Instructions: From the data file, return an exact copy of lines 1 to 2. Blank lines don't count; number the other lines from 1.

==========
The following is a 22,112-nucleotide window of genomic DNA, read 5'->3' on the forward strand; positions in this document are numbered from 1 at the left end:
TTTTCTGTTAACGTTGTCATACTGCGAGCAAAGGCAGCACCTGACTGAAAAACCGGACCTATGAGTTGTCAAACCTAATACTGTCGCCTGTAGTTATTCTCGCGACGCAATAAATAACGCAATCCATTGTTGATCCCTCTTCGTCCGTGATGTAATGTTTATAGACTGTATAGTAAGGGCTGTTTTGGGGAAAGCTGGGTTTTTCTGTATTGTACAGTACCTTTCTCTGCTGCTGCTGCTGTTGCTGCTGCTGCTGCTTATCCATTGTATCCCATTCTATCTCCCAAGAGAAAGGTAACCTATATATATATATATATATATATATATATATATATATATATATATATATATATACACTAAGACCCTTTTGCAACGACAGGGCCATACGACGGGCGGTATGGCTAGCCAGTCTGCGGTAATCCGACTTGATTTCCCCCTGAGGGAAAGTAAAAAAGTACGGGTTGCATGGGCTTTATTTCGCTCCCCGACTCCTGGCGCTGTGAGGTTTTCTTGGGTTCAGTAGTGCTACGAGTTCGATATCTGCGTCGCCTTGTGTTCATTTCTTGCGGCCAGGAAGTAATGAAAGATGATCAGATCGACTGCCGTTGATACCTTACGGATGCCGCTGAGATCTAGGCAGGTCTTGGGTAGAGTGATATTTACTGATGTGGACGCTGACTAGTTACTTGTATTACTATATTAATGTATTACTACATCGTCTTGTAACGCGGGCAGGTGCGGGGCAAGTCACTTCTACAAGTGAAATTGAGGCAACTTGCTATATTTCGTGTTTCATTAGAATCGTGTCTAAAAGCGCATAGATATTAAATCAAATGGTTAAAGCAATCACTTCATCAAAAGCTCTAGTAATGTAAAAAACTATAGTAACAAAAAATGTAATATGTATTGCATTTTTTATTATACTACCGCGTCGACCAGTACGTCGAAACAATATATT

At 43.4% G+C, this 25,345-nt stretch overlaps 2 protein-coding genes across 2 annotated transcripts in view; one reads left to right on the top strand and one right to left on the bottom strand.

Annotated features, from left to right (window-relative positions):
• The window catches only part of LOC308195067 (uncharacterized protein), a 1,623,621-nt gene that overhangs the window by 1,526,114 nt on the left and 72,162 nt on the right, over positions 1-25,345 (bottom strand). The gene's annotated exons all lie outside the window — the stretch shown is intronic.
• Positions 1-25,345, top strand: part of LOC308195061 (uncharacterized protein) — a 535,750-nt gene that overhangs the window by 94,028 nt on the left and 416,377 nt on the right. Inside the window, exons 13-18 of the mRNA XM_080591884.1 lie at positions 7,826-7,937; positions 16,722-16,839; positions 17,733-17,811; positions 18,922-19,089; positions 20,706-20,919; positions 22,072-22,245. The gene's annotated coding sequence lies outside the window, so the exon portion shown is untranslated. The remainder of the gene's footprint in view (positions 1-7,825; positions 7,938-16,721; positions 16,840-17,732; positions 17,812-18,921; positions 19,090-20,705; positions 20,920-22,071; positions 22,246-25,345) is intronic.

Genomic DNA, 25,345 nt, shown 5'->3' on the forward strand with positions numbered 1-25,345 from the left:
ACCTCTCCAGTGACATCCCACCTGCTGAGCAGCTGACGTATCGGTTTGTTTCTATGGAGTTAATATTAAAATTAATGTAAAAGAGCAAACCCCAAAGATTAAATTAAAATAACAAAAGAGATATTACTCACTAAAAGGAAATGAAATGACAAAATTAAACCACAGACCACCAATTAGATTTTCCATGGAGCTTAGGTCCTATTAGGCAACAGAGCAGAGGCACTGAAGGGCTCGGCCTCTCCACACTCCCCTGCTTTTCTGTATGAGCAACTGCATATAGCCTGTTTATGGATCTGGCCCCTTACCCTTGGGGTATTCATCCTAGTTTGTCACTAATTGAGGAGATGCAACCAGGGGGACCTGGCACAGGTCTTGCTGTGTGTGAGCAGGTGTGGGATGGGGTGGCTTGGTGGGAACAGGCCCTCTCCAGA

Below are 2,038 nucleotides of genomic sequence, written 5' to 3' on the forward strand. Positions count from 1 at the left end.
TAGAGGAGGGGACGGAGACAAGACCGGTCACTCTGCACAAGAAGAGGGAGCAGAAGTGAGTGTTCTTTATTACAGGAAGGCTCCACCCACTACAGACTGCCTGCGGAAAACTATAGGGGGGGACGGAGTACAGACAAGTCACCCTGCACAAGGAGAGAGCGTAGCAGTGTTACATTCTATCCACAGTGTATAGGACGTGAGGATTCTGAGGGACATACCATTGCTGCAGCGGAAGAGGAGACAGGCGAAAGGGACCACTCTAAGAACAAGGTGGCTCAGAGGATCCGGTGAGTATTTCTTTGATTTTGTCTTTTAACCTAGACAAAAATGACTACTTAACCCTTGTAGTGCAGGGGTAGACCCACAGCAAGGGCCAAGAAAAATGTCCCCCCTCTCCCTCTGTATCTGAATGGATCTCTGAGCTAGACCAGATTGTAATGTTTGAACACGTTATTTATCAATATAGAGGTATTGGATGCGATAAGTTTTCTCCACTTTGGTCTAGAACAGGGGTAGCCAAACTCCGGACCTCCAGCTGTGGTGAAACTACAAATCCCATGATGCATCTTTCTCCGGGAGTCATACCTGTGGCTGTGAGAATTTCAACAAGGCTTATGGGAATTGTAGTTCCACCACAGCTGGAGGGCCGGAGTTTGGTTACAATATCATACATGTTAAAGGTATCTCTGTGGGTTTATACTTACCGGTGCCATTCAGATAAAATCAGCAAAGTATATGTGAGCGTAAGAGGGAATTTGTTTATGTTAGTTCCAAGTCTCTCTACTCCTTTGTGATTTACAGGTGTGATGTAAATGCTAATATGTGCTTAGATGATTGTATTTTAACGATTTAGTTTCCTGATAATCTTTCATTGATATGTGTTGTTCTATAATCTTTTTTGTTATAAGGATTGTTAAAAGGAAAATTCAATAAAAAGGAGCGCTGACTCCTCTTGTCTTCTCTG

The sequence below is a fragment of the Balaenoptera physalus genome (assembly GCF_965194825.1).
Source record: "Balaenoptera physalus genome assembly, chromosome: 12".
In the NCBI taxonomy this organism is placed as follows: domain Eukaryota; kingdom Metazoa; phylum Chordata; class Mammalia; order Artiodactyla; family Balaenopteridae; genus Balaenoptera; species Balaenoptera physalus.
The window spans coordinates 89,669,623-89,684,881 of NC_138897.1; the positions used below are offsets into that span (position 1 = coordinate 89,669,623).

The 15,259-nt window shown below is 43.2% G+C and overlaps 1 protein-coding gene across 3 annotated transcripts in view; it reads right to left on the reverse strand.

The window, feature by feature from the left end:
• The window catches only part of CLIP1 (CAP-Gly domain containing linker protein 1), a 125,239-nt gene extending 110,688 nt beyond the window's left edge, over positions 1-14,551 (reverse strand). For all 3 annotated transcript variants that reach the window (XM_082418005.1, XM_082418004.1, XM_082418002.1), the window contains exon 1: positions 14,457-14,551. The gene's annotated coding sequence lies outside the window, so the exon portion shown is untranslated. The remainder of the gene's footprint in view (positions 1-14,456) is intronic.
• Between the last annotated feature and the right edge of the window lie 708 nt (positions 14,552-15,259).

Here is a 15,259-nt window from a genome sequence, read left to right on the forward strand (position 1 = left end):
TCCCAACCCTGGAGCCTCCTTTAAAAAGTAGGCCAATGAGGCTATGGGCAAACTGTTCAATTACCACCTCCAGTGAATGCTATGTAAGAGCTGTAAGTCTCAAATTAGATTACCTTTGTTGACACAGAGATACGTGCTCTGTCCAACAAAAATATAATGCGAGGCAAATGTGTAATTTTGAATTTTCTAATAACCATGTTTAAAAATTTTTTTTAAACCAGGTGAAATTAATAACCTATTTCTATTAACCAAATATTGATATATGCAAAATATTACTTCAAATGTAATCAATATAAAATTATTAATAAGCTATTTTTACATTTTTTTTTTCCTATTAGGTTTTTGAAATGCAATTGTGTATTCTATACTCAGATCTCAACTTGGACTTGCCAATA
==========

The following is a 22,112-nucleotide window of genomic DNA, read 5'->3' on the forward strand; positions in this document are numbered from 1 at the left end:
TTTTCTGTTAACGTTGTCATACTGCGAGCAAAGGCAGCACCTGACTGAAAAACCGGACCTATGAGTTGTCAAACCTAATACTGTCGCCTGTAGTTATTCTCGCGACGCAATAAATAACGCAATCCATTGTTGATCCCTCTTCGTCCGTGATGTAATGTTTATAGACTGTATAGTAAGGGCTGTTTTGGGGAAAGCTGGGTTTTTCTGTATTGTACAGTACCTTTCTCTGCTGCTGCTGCTGTTGCTGCTGCTGCTGCTTATCCATTGTATCCCATTCTATCTCCCAAGAGAAAGGTAACCTATATATATATATATATATATATATATATATATATATATATATATATATATATACACTAAGACCCTTTTGCAACGACAGGGCCATACGACGGGCGGTATGGCTAGCCAGTCTGCGGTAATCCGACTTGATTTCCCCCTGAGGGAAAGTAAAAAAGTACGGGTTGCATGGGCTTTATTTCGCTCCCCGACTCCTGGCGCTGTGAGGTTTTCTTGGGTTCAGTAGTGCTACGAGTTCGATATCTGCGTCGCCTTGTGTTCATTTCTTGCGGCCAGGAAGTAATGAAAGATGATCAGATCGACTGCCGTTGATACCTTACGGATGCCGCTGAGATCTAGGCAGGTCTTGGGTAGAGTGATATTTACTGATGTGGACGCTGACTAGTTACTTGTATTACTATATTAATGTATTACTACATCGTCTTGTAACGCGGGCAGGTGCGGGGCAAGTCACTTCTACAAGTGAAATTGAGGCAACTTGCTATATTTCGTGTTTCATTAGAATCGTGTCTAAAAGCGCATAGATATTAAATCAAATGGTTAAAGCAATCACTTCATCAAAAGCTCTAGTAATGTAAAAAACTATAGTAACAAAAAATGTAATATGTATTGCATTTTTTATTATACTACCGCGTCGACCAGTACGTCGAAACAATATATT